KL surgeon’s technology part of historic FDA study
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KUALA LUMPUR, May 15 — The technology developed by a Malaysian orthopaedic surgeon will soon be part of a historic study to evaluate the use of stem cells to regenerate knee cartilage.
Kuala Lumpur Sports Medicine Centre’s Dr Saw Khay Yong began a randomised controlled trial on this technology, and when completed in 2011, the study was published in medical journals the following year.
His research efforts attracted the attention of the Andrews Institute for Orthopaedic and Sports Medicine in Gulf Breeze in Florida, United States, who invited Dr Saw to the research facility.
On Wednesday, Dr Saw visited the institute and also its Regenerative Medicine Centre, where stem cell research had been conducted for the past three years.
Following Dr Saw’s research, the new research study, headed by the institute’s orthopaedic surgeon and sports medicine specialist, Dr Adam W. Anz, will be done in collaboration with KLSMC in Jalan Dungun, Bukit Damansara.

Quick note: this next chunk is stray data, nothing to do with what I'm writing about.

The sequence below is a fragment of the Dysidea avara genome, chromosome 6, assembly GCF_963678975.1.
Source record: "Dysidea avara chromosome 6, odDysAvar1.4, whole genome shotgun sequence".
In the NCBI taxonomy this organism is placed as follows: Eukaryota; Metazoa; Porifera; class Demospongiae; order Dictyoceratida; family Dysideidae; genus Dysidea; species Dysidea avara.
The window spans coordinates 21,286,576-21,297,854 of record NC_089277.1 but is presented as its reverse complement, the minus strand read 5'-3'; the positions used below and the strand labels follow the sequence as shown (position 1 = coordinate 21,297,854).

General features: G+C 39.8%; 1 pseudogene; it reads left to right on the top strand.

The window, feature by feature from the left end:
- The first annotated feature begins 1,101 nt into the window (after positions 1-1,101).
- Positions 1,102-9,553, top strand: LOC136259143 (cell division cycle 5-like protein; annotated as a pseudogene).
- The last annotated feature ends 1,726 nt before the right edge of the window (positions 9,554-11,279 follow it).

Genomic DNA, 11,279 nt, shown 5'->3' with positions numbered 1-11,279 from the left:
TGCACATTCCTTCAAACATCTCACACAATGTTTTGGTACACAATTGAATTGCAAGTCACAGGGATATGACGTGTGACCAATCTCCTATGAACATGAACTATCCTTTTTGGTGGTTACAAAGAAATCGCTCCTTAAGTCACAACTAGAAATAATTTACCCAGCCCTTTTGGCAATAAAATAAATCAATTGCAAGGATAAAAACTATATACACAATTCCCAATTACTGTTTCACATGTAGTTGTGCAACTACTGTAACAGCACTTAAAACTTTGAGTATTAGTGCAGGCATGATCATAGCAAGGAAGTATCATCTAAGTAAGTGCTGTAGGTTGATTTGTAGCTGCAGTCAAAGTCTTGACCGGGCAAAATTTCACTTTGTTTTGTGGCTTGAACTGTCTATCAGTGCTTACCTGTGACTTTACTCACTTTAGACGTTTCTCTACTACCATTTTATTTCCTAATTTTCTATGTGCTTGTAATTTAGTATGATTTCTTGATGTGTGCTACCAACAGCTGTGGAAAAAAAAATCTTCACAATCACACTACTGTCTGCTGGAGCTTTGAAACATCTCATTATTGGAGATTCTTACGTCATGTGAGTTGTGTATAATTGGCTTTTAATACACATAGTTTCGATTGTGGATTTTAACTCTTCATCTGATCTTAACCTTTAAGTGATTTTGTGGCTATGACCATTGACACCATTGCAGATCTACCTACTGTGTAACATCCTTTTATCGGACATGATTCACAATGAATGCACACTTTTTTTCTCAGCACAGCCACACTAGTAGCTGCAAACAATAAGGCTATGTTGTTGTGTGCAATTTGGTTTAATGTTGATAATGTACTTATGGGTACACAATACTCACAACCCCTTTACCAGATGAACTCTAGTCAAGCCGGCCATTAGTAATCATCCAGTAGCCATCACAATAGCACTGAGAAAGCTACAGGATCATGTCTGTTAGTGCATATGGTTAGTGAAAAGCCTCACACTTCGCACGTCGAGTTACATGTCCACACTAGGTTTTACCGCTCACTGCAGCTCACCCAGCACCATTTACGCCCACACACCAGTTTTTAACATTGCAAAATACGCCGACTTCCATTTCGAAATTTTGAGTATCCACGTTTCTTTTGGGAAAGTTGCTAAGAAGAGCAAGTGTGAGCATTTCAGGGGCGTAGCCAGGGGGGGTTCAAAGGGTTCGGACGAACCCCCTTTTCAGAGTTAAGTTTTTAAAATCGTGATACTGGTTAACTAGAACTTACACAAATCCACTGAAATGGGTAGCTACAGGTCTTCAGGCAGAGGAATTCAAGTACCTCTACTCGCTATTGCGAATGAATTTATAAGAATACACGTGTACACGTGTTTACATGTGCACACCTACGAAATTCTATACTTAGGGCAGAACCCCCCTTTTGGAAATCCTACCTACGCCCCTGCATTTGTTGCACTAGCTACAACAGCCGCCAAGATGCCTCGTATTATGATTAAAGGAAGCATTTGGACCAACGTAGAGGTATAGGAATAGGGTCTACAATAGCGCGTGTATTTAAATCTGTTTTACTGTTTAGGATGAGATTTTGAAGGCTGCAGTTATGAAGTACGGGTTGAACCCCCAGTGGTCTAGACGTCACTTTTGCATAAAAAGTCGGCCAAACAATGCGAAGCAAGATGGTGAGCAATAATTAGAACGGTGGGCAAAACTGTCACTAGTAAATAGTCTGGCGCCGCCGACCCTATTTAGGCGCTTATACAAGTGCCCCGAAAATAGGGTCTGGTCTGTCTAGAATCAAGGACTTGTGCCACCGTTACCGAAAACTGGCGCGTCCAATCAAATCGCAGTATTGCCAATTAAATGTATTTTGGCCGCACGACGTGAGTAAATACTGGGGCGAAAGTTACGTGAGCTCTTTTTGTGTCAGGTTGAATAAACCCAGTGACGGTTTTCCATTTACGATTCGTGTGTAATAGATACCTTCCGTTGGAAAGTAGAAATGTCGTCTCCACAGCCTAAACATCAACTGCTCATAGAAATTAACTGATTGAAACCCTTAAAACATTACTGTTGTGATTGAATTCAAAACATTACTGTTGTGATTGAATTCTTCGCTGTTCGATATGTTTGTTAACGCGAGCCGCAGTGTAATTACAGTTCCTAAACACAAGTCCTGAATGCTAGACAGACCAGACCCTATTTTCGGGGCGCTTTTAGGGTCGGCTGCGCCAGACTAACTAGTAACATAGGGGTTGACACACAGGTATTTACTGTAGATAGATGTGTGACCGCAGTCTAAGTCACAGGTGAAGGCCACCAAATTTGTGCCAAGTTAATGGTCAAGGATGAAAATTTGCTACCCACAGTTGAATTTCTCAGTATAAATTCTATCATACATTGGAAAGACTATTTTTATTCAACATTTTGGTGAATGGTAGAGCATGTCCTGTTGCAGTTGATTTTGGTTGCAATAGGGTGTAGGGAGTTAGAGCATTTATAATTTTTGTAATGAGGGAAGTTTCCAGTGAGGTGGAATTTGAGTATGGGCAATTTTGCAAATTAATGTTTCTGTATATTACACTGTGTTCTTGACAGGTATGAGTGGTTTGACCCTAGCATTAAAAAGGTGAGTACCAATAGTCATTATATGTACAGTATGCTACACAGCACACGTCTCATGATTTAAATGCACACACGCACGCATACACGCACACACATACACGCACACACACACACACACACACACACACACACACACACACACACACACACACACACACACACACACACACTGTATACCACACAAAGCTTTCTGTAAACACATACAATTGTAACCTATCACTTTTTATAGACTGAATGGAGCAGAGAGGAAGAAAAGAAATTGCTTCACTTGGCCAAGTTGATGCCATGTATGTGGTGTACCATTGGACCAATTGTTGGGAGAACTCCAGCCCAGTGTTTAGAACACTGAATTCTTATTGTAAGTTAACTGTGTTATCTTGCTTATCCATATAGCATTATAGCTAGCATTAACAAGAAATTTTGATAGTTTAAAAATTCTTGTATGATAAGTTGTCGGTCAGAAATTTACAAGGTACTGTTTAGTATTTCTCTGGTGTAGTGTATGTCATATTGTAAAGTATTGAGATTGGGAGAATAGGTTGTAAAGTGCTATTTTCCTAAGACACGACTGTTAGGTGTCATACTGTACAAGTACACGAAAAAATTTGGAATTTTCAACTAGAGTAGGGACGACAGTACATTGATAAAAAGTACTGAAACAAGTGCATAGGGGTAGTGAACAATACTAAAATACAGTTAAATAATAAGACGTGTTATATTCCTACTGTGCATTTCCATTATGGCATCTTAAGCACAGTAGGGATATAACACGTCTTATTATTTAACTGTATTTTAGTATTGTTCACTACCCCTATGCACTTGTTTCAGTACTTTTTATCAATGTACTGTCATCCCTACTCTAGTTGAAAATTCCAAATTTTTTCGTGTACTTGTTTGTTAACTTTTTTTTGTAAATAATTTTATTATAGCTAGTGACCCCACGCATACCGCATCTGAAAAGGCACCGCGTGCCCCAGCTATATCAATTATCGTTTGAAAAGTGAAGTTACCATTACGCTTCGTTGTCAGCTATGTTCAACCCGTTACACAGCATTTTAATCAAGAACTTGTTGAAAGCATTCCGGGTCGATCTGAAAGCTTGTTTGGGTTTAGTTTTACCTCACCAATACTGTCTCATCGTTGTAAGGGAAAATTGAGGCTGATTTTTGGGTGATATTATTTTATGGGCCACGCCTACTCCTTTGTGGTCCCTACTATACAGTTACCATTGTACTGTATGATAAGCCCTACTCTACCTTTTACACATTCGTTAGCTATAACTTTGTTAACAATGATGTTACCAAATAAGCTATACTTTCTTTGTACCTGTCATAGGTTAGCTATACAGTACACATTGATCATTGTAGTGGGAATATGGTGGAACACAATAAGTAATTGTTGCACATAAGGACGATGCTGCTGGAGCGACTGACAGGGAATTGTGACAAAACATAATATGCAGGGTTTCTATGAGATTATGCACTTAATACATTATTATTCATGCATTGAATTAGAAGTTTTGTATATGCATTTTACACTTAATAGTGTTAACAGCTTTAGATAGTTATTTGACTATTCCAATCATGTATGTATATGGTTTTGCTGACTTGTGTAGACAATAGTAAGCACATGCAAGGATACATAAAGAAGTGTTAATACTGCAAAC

It will be observed by the US Food and Drug Administration, which will evaluate its efficacy.
Dr Saw said if the technology is approved, it would provide globally recognised credibility.
“Without a FDA trial you cannot start doing these procedures in the United States. While an FDA trial is very expensive, it provides more evidence that the treatment works,” he said in a statement.
Dr Saw also thanked the Malaysian government for helping to kickstart the study by providing funding.
He explained the trial study in the US is something he provides on a daily basis at the KLSMC, with over 700 cases to date.
Most of Dr Saw’s patients come from the US, Canada and Europe since the treatment is unavailable in their home countries.
“This is about taking steps to provide the evidence so that patients worldwide have an option for better treatment,” he said.
“It is a matter of sharing knowledge and seeing how this technology can move on to the rest of the world.”
The FDA-observed clinical research study may take up to six years, but it could end earlier if enough statistical evidence is present in an analysis of the results.
* Editor's note: The print version of this story had an error which has since been corrected here.